Can you believe half of the year is almost over? If you’re scratching your head wondering where did the time go? Join the club. In today’s fast-paced work environment, the day is over in a blink of an eye.
Many companies use this time of year to do formalized check-ins with their management teams and employees to assess progress against the year’s priorities. A time to reflect on what’s on track, what side-tracks did we encounter and/or anticipate, and what’s needed to stay focused and committed? This robust conversation should include feedback and observations from other team members with the intent to drive focus on behaviours and activities required to achieve outputs for the reminder of the year. In my experience, this level of dialogue reveals insights into how the team manages through unexpected change or distractions, unspoken power plays between team members, confusion around accountabilities, and a lack of leadership. Somehow, in a blink of an eye, our focus has become other people’s priorities instead of our own.
Below are tips on how to raise the bar on your mid-year management update meeting which will help your team get back on track and strengthen accountabilities. You can also use these tips in smaller operations with all employees present.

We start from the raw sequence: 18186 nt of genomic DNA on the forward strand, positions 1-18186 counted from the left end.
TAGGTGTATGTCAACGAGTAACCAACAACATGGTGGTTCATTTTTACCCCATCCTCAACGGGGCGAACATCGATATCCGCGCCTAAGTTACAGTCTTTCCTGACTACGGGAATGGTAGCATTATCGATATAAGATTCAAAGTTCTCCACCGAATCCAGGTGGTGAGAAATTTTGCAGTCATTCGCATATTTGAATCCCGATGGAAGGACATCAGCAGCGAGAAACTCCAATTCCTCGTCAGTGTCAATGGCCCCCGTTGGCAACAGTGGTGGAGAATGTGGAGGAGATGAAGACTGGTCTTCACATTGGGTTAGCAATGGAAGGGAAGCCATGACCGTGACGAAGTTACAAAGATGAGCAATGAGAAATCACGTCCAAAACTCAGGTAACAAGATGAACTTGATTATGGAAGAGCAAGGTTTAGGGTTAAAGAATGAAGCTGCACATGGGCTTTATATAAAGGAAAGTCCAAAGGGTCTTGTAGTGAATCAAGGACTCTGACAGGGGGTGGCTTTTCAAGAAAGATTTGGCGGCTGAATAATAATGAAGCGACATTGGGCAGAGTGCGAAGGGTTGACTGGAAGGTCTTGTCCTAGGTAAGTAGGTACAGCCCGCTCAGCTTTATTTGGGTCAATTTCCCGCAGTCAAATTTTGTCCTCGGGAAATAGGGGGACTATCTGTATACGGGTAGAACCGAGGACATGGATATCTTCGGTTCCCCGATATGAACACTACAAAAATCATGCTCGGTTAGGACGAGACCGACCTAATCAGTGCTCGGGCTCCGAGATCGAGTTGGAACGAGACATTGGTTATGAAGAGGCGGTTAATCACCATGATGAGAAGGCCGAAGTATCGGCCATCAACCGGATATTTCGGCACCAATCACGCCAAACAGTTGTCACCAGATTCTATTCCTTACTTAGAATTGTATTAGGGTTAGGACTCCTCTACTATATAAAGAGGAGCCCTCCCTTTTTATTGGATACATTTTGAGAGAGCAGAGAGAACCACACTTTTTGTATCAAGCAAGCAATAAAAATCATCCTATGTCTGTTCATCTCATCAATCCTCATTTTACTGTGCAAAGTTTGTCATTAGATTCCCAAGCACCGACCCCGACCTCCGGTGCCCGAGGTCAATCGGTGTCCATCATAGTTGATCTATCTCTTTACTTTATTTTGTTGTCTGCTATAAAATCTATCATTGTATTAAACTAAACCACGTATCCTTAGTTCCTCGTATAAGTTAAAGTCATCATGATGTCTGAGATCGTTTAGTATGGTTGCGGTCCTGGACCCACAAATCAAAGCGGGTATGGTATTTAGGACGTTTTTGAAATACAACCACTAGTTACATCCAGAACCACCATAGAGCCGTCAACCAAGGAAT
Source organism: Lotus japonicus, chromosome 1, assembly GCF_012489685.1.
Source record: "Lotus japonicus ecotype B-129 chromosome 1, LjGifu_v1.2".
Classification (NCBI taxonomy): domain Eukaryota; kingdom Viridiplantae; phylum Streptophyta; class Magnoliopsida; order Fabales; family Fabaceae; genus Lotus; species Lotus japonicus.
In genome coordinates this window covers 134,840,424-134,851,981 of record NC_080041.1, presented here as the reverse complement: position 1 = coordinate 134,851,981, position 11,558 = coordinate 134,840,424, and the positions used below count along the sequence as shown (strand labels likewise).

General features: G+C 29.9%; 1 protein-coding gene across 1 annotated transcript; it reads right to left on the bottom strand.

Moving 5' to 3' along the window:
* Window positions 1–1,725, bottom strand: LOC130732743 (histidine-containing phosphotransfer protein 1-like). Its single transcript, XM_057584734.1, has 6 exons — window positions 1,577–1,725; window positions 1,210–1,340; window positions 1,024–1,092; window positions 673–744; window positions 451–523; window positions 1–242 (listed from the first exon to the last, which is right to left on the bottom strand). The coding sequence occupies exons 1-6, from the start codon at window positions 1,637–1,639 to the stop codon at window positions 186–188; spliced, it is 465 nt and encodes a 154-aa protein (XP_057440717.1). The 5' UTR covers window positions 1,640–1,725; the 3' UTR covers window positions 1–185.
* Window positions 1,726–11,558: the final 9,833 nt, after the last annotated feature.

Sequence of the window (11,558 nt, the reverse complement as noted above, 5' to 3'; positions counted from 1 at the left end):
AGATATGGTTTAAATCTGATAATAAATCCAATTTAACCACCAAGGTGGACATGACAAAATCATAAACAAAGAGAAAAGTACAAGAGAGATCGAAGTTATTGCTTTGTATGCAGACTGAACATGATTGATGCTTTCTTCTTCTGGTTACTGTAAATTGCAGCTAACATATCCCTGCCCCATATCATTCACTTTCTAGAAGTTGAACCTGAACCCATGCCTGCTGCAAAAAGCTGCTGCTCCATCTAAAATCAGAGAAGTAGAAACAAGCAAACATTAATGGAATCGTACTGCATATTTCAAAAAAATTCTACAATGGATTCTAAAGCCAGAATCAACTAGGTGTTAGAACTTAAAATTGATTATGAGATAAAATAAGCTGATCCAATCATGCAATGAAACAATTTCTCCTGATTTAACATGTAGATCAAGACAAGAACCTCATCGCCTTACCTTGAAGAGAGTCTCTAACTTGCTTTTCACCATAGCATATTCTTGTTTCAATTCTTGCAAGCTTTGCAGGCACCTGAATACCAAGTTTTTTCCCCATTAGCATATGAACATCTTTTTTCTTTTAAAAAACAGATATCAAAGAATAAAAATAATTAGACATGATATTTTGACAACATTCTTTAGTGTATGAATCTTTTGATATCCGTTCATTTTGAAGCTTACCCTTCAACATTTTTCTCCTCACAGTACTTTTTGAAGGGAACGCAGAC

Set aside time. The amount depends on the size of your team and the agenda items. It could range from a half-day to full day meeting. Some leaders will prefer to have one-on-one time scheduled in advance with their direct reports to gather insights and determine focus on team meeting. Make sure everyone is available to attend and it is scheduled at a time with minimal impact on the operations.
Assign pre-work. Ask your direct reports to reflect on progress made against their priorities. You want to see metrics and outputs for their areas of focus. Have them rank their overall priorities using RAG (Red, Amber and Green) ratings. Get them to think about what has contributed to their success, what additional support or request do they need from their team members or from you. You also want them to be ready to share what they have noticed about their team members’ achievements and challenges. This information will give you a sense of how self-aware your managers are about their own behaviours and those of others.